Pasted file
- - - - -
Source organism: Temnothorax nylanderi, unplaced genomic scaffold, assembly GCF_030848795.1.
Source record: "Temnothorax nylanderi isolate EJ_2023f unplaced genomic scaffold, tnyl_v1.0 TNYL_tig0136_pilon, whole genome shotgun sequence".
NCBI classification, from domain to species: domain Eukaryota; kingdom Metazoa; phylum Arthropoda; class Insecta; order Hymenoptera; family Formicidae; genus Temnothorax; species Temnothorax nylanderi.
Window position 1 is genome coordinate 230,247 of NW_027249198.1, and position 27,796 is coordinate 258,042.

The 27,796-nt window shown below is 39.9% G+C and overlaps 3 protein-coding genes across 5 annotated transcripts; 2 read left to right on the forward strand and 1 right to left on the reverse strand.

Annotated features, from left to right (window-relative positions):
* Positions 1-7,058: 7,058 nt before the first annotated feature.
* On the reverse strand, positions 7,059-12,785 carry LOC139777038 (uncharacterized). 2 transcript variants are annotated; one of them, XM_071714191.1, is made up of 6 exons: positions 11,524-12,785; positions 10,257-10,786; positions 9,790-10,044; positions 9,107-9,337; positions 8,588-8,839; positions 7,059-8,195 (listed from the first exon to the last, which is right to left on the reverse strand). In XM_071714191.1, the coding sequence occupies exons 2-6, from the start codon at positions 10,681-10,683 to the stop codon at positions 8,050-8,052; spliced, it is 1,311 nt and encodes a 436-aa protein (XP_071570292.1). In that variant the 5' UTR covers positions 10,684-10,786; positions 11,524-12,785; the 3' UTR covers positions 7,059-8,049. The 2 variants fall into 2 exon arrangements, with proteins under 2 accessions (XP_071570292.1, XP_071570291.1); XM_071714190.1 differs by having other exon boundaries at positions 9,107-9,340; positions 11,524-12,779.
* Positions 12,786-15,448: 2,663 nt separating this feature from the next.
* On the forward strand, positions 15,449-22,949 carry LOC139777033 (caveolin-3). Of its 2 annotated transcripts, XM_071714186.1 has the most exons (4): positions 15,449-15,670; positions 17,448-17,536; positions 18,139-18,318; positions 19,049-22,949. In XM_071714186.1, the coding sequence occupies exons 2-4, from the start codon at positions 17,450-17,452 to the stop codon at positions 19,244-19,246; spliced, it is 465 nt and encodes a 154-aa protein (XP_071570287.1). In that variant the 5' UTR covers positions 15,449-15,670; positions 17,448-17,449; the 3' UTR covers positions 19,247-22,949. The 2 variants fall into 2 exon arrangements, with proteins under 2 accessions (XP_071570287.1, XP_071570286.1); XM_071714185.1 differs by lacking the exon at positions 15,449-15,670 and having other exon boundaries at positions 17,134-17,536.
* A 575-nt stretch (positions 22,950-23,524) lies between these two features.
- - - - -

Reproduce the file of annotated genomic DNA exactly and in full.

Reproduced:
Source organism: Temnothorax nylanderi, unplaced genomic scaffold, assembly GCF_030848795.1.
Source record: "Temnothorax nylanderi isolate EJ_2023f unplaced genomic scaffold, tnyl_v1.0 TNYL_tig0136_pilon, whole genome shotgun sequence".
NCBI classification, from domain to species: domain Eukaryota; kingdom Metazoa; phylum Arthropoda; class Insecta; order Hymenoptera; family Formicidae; genus Temnothorax; species Temnothorax nylanderi.
Window position 1 is genome coordinate 230,247 of NW_027249198.1, and position 27,796 is coordinate 258,042.

The 27,796-nt window shown below is 39.9% G+C and overlaps 3 protein-coding genes across 5 annotated transcripts; 2 read left to right on the forward strand and 1 right to left on the reverse strand.

Annotated features, from left to right (window-relative positions):
* Positions 1-7,058: 7,058 nt before the first annotated feature.
* On the reverse strand, positions 7,059-12,785 carry LOC139777038 (uncharacterized). 2 transcript variants are annotated; one of them, XM_071714191.1, is made up of 6 exons: positions 11,524-12,785; positions 10,257-10,786; positions 9,790-10,044; positions 9,107-9,337; positions 8,588-8,839; positions 7,059-8,195 (listed from the first exon to the last, which is right to left on the reverse strand). In XM_071714191.1, the coding sequence occupies exons 2-6, from the start codon at positions 10,681-10,683 to the stop codon at positions 8,050-8,052; spliced, it is 1,311 nt and encodes a 436-aa protein (XP_071570292.1). In that variant the 5' UTR covers positions 10,684-10,786; positions 11,524-12,785; the 3' UTR covers positions 7,059-8,049. The 2 variants fall into 2 exon arrangements, with proteins under 2 accessions (XP_071570292.1, XP_071570291.1); XM_071714190.1 differs by having other exon boundaries at positions 9,107-9,340; positions 11,524-12,779.
* Positions 12,786-15,448: 2,663 nt separating this feature from the next.
* On the forward strand, positions 15,449-22,949 carry LOC139777033 (caveolin-3). Of its 2 annotated transcripts, XM_071714186.1 has the most exons (4): positions 15,449-15,670; positions 17,448-17,536; positions 18,139-18,318; positions 19,049-22,949. In XM_071714186.1, the coding sequence occupies exons 2-4, from the start codon at positions 17,450-17,452 to the stop codon at positions 19,244-19,246; spliced, it is 465 nt and encodes a 154-aa protein (XP_071570287.1). In that variant the 5' UTR covers positions 15,449-15,670; positions 17,448-17,449; the 3' UTR covers positions 19,247-22,949. The 2 variants fall into 2 exon arrangements, with proteins under 2 accessions (XP_071570287.1, XP_071570286.1); XM_071714185.1 differs by lacking the exon at positions 15,449-15,670 and having other exon boundaries at positions 17,134-17,536.
* A 575-nt stretch (positions 22,950-23,524) lies between these two features.